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Wisconsin Democrats elect Martha Laning as new party leader
STATE CONVENTION | 53% vote for sheboygan businesswoman

Wisconsin Democrats elect Martha Laning as new party leader

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Wisconsin Democrats have chosen a newcomer to lead their party: Sheboygan businesswoman and community activist Martha Laning.

More than 1,300 party delegates elected Laning from a field of four candidates Saturday at the Democratic Party of Wisconsin convention in Milwaukee.

The winner needed a plurality of delegate votes to become chairperson. Laning won a majority with 721 votes, or 53 percent.

The other candidates were Democratic National Committeeman Jason Rae of Milwaukee, former state lawmaker Stephen Smith of Shell Lake, and former Democratic Party of Wisconsin chairman Joe Wineke of Verona. Former state lawmaker Jeff Smith of Brunswick had been a candidate but announced Thursday that he would urge his supporters to back Laning.

Rae finished second with 428 votes, or 32 percent, followed by Wineke with 191 votes, or 14 percent, and Stephen Smith with 6 votes.

The post was open because Mike Tate, party chairman since 2009, didn’t seek another term.

It was only last year that Laning became an official member of the Democratic Party of Wisconsin. But she capitalized on her outsider status at a time when Democratic activists, reeling from a string of recent, high-profile defeats at the polls and in the halls of the state Capitol, are eager for change.

Laning also emphasized she identified with Democrats and volunteered for party campaigns long before she became a dues-paying member.

Speaking to reporters Saturday, Laning pledged to give rank-and-file activists a greater voice within the party.

“I want to bring our party back to the grassroots, where we’re listening to the people in our communities,” Laning said.

Laning also denied that she made any promises to Jeff Smith in exchange for his support. She said she will work full-time as party chairwoman and accept a salary for the job.

Also Saturday, Democrats elected state Rep. David Bowen of Milwaukee as the party’s first vice chair.

Wisconsin Republicans quickly pounced on Laning’s lack of experience.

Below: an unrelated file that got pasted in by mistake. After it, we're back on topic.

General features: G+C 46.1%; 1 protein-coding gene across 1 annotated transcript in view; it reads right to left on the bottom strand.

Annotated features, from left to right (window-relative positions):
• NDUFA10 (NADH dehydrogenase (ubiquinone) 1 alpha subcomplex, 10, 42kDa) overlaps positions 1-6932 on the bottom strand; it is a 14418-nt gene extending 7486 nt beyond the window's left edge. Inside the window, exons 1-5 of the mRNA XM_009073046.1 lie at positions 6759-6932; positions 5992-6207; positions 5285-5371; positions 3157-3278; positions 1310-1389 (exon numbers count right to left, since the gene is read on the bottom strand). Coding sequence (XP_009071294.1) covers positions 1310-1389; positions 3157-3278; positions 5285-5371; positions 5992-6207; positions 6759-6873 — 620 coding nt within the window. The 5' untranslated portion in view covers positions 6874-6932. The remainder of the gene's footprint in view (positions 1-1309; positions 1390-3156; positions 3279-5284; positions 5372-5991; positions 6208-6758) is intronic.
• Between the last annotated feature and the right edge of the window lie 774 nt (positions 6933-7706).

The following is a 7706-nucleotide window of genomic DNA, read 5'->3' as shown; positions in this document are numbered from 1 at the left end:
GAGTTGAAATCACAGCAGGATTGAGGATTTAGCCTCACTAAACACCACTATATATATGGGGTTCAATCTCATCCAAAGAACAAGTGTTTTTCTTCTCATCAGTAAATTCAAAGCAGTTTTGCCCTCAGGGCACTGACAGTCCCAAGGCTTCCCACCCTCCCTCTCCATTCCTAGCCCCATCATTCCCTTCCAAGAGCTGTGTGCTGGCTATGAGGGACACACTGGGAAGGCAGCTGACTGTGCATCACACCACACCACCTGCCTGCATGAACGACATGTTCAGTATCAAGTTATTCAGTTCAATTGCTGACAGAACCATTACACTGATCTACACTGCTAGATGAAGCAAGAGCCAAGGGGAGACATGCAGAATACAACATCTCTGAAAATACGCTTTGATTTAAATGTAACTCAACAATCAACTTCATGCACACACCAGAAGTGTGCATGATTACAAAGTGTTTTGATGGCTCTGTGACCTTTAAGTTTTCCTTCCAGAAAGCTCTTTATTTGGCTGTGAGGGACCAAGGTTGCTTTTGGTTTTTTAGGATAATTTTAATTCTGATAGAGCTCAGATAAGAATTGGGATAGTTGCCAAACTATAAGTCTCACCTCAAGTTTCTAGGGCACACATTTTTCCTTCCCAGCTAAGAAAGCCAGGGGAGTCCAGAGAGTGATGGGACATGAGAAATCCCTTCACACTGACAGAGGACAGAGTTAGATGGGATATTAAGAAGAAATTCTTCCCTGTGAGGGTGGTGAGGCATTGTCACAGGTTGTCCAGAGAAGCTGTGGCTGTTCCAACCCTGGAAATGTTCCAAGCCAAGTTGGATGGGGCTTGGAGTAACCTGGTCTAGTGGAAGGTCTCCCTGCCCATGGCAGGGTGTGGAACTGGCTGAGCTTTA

Moments after she was elected, the Republican Party of Wisconsin Twitter account posted that Laning’s win proves “you can wake up one day, decide to be a Democrat, and be elected Chair of their Party.”

The Democratic Party of Wisconsin chairperson plays a key fundraising role for the party and serves as its public face.

This year’s party chairperson race garnered more interest than usual, in part because it was an open seat and in part because of the party’s recent fortunes.

Party spokeswoman Melissa Baldauff said the 1,349 delegate votes cast Saturday were the most at a state party convention in the last two decades.

Laning cast herself as a fresh face and a consensus-builder. Her political resume includes an unsuccessful bid for state Senate in 2014.

Before that she worked in finance for Target Corp. and led a community effort in Sheboygan to raise more than $4 million for a community center.

Rae emphasized his longstanding involvement with Democratic causes. Wineke pointed to his past success as state chairman from 2005 to 2009. Stephen Smith emphasized the need for Democrats to compete in rural areas, not just in Madison and Milwaukee.

Now Laning hopes to lead a resurgence for Wisconsin Democrats.

They hope that will start with the party helping Russ Feingold, who roused delegates with a speech to the convention Friday night, defeat Republican U.S. Sen. Ron Johnson in 2016.

Other priorities will be gaining congressional seats — Democrats now hold three of eight in Wisconsin — and leading the party back to relevance at the state Capitol, where Republicans control both houses of the Legislature and the governorship.

Democratic delegates made it clear Saturday that they’re eager to see the party get a fresh start.

Delegate Judy Nelson of Whitehall says she was persuaded to support Laning after meeting her two weeks ago in Black River Falls.

Nelson said the Democratic Party of Wisconsin has had a top-down approach in recent years. After meeting with Laning, Nelson was convinced she’s a high-energy leader who will listen to party activists.

“She’s got go-power. She’s got ideas,” Nelson said.

Nelson said she was influenced by her state senator, Kathleen Vinehout of Alma, an early and outspoken Laning backer.

Delegate Sagar Tolani of Milwaukee was impressed with Rae’s resume. In 2004, the 17-year-old Rae became the youngest-ever person elected to the Democratic National Committee. Tolani said Rae’s youth and longstanding ties to the party made him the best choice to lead it.

“You need someone new, someone fresh, to move the party forward after the years we’ve had,” Tolani said.

Delegate Robert Heule of Greenfield said he has known Wineke for more than 30 years. Heule fondly recalls when Wineke led the party to big wins in the 2006 and 2008 elections.

Those electoral wins now seem like ages ago for Wisconsin Democrats. Heule, a former United Autoworkers union member, believes both Democrats and unions will see a resurgence in Wisconsin when voters are reminded of their value.

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